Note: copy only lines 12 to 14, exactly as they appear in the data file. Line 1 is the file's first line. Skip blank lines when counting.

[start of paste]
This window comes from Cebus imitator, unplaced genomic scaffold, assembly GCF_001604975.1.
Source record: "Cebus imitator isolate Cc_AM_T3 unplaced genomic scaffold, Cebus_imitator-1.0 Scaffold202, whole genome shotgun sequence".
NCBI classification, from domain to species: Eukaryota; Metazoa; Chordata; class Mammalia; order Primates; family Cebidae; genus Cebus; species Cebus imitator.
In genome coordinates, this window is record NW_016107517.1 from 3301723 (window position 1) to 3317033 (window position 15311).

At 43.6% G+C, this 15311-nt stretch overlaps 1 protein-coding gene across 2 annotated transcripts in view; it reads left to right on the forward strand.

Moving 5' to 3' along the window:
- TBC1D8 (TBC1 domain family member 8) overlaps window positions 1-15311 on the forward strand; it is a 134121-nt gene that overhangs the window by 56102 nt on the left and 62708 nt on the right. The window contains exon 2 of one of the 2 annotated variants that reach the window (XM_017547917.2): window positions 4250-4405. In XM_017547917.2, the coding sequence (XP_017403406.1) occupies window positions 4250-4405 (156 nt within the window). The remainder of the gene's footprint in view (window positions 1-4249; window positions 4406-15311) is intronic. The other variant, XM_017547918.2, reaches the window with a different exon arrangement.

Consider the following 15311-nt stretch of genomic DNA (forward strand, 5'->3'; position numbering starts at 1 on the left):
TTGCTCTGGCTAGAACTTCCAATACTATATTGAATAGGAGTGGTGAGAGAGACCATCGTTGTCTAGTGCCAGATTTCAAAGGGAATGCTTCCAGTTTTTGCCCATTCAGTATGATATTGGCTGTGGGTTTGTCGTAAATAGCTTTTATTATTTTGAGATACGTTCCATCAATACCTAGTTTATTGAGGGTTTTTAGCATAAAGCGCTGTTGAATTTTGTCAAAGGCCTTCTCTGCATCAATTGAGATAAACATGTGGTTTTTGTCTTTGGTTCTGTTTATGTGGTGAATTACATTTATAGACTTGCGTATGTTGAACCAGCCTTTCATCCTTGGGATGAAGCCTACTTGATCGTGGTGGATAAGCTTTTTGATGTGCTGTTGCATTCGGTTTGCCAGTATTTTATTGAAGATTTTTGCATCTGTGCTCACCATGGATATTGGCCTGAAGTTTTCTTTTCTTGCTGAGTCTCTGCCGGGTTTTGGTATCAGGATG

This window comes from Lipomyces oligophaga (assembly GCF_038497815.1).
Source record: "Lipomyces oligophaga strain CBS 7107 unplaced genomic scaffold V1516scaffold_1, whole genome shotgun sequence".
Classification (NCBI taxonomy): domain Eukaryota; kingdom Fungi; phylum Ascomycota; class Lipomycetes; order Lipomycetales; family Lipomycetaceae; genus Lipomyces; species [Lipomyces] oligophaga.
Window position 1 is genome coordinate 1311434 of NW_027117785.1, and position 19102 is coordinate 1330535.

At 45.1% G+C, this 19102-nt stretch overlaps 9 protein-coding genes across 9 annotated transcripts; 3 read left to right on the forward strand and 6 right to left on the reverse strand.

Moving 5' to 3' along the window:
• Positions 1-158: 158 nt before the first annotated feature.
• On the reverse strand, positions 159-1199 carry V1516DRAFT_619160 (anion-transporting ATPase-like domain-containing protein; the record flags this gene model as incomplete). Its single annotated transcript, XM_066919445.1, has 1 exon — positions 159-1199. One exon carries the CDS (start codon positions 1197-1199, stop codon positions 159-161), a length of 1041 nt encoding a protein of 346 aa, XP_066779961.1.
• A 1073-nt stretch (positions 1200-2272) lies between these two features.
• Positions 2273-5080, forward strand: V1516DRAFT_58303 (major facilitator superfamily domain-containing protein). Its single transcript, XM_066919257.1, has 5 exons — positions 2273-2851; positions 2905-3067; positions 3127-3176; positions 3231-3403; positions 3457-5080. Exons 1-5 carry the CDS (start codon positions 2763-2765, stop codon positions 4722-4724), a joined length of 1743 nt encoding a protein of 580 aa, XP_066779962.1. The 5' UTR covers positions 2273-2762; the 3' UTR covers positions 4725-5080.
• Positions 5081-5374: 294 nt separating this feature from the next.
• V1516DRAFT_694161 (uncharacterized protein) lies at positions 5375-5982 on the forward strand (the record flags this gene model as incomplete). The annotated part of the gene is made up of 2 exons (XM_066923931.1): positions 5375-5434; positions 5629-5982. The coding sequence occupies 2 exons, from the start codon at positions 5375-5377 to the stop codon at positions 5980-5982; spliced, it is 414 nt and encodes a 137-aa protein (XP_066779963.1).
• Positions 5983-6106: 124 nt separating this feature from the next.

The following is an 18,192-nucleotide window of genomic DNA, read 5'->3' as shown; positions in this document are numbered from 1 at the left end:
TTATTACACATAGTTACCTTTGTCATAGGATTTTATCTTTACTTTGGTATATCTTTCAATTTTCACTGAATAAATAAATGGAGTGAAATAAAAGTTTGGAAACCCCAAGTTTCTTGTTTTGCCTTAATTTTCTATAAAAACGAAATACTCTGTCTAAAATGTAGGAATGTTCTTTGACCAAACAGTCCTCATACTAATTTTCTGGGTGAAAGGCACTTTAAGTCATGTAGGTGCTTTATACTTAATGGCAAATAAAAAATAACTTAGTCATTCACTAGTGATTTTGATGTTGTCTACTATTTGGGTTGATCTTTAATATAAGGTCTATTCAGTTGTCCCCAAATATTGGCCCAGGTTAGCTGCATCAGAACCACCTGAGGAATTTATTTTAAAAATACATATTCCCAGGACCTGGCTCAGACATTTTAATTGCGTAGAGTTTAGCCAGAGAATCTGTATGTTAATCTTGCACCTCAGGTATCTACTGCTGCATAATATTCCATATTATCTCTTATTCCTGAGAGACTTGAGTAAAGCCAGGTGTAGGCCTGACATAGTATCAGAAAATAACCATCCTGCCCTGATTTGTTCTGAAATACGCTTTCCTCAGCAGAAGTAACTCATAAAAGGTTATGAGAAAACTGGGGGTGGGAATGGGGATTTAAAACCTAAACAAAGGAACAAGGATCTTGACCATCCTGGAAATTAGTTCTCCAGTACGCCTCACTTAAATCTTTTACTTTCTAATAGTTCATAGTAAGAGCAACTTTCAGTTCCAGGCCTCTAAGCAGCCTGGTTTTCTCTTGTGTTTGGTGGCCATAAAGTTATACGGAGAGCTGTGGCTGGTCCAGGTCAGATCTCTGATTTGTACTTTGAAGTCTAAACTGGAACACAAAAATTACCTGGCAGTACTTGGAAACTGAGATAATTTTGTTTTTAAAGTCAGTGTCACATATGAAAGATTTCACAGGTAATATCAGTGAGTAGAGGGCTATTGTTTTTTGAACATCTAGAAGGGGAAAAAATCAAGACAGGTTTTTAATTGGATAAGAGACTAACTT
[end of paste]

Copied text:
Classification (NCBI taxonomy): domain Eukaryota; kingdom Fungi; phylum Ascomycota; class Lipomycetes; order Lipomycetales; family Lipomycetaceae; genus Lipomyces; species [Lipomyces] oligophaga.
Window position 1 is genome coordinate 1311434 of NW_027117785.1, and position 19102 is coordinate 1330535.

At 45.1% G+C, this 19102-nt stretch overlaps 9 protein-coding genes across 9 annotated transcripts; 3 read left to right on the forward strand and 6 right to left on the reverse strand.